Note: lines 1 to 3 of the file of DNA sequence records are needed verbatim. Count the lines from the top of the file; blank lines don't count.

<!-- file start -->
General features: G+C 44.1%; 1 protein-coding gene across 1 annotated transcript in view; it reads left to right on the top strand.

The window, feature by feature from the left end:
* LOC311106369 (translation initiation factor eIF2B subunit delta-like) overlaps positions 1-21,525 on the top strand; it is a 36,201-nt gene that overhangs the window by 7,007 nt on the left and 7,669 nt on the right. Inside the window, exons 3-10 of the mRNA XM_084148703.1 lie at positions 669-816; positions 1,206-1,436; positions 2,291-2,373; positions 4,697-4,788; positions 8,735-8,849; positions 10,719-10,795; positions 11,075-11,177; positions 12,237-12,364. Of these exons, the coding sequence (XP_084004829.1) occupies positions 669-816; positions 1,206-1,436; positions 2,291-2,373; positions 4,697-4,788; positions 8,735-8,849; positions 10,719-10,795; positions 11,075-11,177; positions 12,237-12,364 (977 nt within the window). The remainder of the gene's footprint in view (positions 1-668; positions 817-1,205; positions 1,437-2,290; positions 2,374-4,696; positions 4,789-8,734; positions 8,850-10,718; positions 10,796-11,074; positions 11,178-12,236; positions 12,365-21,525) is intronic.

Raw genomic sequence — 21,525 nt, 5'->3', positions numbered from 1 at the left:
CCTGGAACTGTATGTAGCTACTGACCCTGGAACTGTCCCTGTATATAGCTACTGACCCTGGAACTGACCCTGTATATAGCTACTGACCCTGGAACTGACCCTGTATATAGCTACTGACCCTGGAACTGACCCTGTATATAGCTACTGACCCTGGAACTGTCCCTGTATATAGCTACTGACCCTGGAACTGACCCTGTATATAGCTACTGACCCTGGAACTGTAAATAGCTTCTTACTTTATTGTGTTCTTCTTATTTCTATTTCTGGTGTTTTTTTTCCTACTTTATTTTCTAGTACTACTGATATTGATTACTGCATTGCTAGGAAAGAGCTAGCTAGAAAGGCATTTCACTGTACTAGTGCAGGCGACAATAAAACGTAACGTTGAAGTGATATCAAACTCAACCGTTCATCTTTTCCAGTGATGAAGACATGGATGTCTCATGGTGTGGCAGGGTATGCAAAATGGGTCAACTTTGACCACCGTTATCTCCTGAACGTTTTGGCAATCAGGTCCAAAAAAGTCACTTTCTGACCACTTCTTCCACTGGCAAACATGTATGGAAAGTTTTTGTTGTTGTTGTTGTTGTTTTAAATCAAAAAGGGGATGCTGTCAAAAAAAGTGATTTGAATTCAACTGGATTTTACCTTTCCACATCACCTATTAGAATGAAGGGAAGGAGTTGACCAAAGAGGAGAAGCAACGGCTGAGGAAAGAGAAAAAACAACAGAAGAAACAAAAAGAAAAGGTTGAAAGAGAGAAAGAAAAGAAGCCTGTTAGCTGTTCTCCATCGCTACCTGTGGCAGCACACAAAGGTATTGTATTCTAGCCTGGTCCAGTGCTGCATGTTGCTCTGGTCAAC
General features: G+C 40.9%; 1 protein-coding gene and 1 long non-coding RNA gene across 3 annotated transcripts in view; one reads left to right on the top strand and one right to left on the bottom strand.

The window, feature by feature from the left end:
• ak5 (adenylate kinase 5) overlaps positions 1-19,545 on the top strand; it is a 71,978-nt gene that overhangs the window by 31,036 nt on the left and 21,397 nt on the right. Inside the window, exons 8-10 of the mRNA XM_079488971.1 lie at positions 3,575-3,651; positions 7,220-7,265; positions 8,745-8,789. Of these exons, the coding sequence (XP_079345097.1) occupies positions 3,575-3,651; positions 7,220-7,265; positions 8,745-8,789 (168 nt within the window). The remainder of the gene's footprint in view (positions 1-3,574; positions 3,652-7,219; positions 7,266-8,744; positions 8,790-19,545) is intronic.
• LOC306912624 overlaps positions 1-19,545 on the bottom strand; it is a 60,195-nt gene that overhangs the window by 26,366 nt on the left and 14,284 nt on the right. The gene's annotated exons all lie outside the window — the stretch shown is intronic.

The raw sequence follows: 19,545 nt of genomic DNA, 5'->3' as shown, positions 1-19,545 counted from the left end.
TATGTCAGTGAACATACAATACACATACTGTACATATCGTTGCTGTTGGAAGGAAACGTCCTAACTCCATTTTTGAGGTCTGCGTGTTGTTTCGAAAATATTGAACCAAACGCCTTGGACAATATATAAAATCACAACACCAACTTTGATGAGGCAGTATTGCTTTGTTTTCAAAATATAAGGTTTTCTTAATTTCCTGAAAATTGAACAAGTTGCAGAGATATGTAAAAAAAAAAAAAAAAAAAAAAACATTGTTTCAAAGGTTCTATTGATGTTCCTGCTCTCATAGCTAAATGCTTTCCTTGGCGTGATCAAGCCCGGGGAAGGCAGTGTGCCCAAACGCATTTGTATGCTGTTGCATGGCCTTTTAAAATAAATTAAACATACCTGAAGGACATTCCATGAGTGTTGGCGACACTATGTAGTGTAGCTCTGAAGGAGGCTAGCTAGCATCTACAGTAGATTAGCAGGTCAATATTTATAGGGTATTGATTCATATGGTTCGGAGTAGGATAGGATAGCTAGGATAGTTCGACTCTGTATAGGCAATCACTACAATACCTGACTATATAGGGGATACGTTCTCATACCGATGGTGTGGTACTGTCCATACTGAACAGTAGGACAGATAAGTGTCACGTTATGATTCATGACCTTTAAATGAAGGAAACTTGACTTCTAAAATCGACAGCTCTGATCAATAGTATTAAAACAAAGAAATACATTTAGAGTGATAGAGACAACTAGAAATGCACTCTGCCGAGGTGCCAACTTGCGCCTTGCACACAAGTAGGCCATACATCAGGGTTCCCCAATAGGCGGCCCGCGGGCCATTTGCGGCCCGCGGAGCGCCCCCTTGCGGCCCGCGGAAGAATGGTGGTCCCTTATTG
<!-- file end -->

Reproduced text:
General features: G+C 44.1%; 1 protein-coding gene across 1 annotated transcript in view; it reads left to right on the top strand.

The window, feature by feature from the left end:
* LOC311106369 (translation initiation factor eIF2B subunit delta-like) overlaps positions 1-21,525 on the top strand; it is a 36,201-nt gene that overhangs the window by 7,007 nt on the left and 7,669 nt on the right. Inside the window, exons 3-10 of the mRNA XM_084148703.1 lie at positions 669-816; positions 1,206-1,436; positions 2,291-2,373; positions 4,697-4,788; positions 8,735-8,849; positions 10,719-10,795; positions 11,075-11,177; positions 12,237-12,364. Of these exons, the coding sequence (XP_084004829.1) occupies positions 669-816; positions 1,206-1,436; positions 2,291-2,373; positions 4,697-4,788; positions 8,735-8,849; positions 10,719-10,795; positions 11,075-11,177; positions 12,237-12,364 (977 nt within the window). The remainder of the gene's footprint in view (positions 1-668; positions 817-1,205; positions 1,437-2,290; positions 2,374-4,696; positions 4,789-8,734; positions 8,850-10,718; positions 10,796-11,074; positions 11,178-12,236; positions 12,365-21,525) is intronic.